Our God is not an idea. He is not some grand concept, just meant to make us feel good when we’re down, or a judge Who we can only know when we’re feeling guilty about something. Nope, our God is a person. He is a Someone who wants to know us and wants us to know Him. There are so many ways we can see this, and so many ways we can be distracted from this. God not only writes Himself into our stories, He speaks our lives and our stories into being. And as if that isn’t enough, He has given us His Mother.
Mary can be a touchy subject. We Catholics are accused of worshiping her, and there certainly is temptation of letting her get in the way of meeting Jesus, of thinking Jesus doesn’t care of us, but Mary does. And it can get so confusing to see so many different images of Mary as she comes to different people, from looking Native American, to Croatian, to African, to Vietnamese, and so much more. But this all tells us so much about who she really is. Who she is. She wants to come to us and meet us where we are at. Don’t let Mary become just another “doctrine” or an argumentative point in Catholic apologetics. We need to let her become a someone in our lives, because that’s who God has meant for her to be for us.
This has been on my heart a lot lately, for a few reasons. First, on the first day of Camp this year, I started up again making the 33 day preparation for Marian Consecration that I did last year. So every day I get to read again some little gem about who Mary is and who she can be in our lives. Also, when at Camp, knowing I was going to give a workshop on Vocations, I was pleasantly surprised to get the chance to kind of think out loud for a while about how Mary helps each and every one of us not only in our daily lives, but our whole vocations. I even got to tell the Archbishop the next day that you teens are hungry to know not just more about Mary, but to know her. And one more way she has been moving my heart recently is a little Bible verse that caught my eye on a friend’s bathroom mirror when I was spending the night there: “Is God indeed to dwell on earth? If the heavens and the highest heavens cannot contain you, how much less this house which I have built?” (1 Kings 8:27).
Now we could take this technical, exegetical approach to what this verse means, and find out that on the surface and think this is all there is to it, that these words are just the words of King Solomon dedicating the building of the Temple in Jerusalem, a promise that was made by his father David, and which he was able to fulfill. Or we can imagine Mary herself, a teenager, terrified but faithful, as the angel Gabriel, with eyes like fire, told her she was going to give birth to Jesus, to God. Can’t we just feel, with Mary, as the presence of God in the angel Gabriel overwhelms us, our hair stand on end, and our questioning of how this can be possible, but knowing that God wants us to encounter Him, and he wants to encounter us? So He is conceived and so He is born. And so Mary says yes, we say yes.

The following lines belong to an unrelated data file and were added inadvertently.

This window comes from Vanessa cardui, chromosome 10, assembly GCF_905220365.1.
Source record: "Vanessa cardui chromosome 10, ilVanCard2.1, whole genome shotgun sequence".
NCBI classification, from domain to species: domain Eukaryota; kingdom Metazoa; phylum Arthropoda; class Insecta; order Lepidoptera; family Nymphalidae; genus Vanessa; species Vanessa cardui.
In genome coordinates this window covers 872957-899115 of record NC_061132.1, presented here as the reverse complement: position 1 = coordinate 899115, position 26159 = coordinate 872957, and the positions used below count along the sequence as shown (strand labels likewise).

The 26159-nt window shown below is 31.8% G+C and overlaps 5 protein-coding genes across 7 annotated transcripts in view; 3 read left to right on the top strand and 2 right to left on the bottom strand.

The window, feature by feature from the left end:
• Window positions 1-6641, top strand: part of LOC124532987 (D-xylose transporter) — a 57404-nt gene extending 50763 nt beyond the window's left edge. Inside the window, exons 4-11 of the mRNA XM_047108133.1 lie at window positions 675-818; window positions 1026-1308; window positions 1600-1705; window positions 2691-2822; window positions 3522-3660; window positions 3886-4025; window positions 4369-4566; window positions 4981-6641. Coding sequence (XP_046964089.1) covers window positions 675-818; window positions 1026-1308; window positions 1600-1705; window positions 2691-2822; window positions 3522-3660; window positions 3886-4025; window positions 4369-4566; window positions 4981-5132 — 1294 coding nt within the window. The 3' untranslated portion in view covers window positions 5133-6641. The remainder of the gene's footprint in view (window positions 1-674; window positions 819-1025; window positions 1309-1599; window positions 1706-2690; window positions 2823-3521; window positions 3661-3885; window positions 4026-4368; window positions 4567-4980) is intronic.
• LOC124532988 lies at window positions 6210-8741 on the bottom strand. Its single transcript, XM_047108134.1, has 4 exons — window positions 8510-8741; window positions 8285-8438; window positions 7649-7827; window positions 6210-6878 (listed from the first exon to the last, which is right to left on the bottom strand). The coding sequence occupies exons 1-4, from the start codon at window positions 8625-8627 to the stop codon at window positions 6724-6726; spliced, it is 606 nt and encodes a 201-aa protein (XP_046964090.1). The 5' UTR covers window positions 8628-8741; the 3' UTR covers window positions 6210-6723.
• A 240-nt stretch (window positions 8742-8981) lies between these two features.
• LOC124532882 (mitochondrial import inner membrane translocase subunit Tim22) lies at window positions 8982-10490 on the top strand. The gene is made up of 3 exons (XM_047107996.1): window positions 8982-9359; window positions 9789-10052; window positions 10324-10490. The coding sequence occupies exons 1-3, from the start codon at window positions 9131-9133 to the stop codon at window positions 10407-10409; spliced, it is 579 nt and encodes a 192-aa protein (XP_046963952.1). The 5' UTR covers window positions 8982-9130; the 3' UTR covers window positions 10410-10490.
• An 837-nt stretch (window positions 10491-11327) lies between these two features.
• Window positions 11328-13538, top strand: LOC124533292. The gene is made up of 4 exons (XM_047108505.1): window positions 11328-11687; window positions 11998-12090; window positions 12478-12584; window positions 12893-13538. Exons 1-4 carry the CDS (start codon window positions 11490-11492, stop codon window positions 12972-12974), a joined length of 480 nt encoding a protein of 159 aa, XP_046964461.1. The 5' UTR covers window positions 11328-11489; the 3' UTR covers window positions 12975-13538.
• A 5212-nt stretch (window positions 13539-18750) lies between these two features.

This is where we meet Mary! Don’t let the stories of Mary in Scripture just stay on the page! We can bring her into our lives in so many ways. We hear how her faith and love were made so concrete in the Annunciation, that they become a child in her womb. As a seminarian growing into a priest, I can see the Eucharist in her yes and her conception. Just as her faith brought Christ into the world, so can the priest’s. Boy, that is a lot to live up to, but we have no better example, no better hand to guide us than Mary. How about you? What in your life, in your family, in your friendships, needs you to let your faith be so strong that it becomes so concrete?
And another favorite story of mine is the Visitation, which we just heard at Mass last Thursday, on the Solemnity of the Assumption. Mary, a pregnant woman, full of life, God’s own life, “travelled to the hill country in haste.” (Luke 2: 39). Blessed John Paul II called Mary in this story a living monstrance, a living tabernacle. Just like we see Christ in the Eucharist, in the monstrance during a procession, so Mary took Jesus with her to celebrate God’s victory over death, His breaking into this world. After Mass, with Christ in us, do we follow Mary’s example? Do we make haste to help our family, or even strangers? Are we joyful in doing so?
And so our Blessed Mother is like a Temple, like a Tabernacle, like a Monstrance, even like the Moon: her light is not her own, but she reflects the light of Christ. And that is who God wants us to meet, to let take our hands and guide us. So next time Mary seems a little out of reach, or like it’s weird to love her so much, or trust her so much, remember this: nobody can love Mary more than Jesus does, and if we’re going to try to be like Jesus in all we do, why would we not talk to His mother, trust His mother, love His mother, our Mother.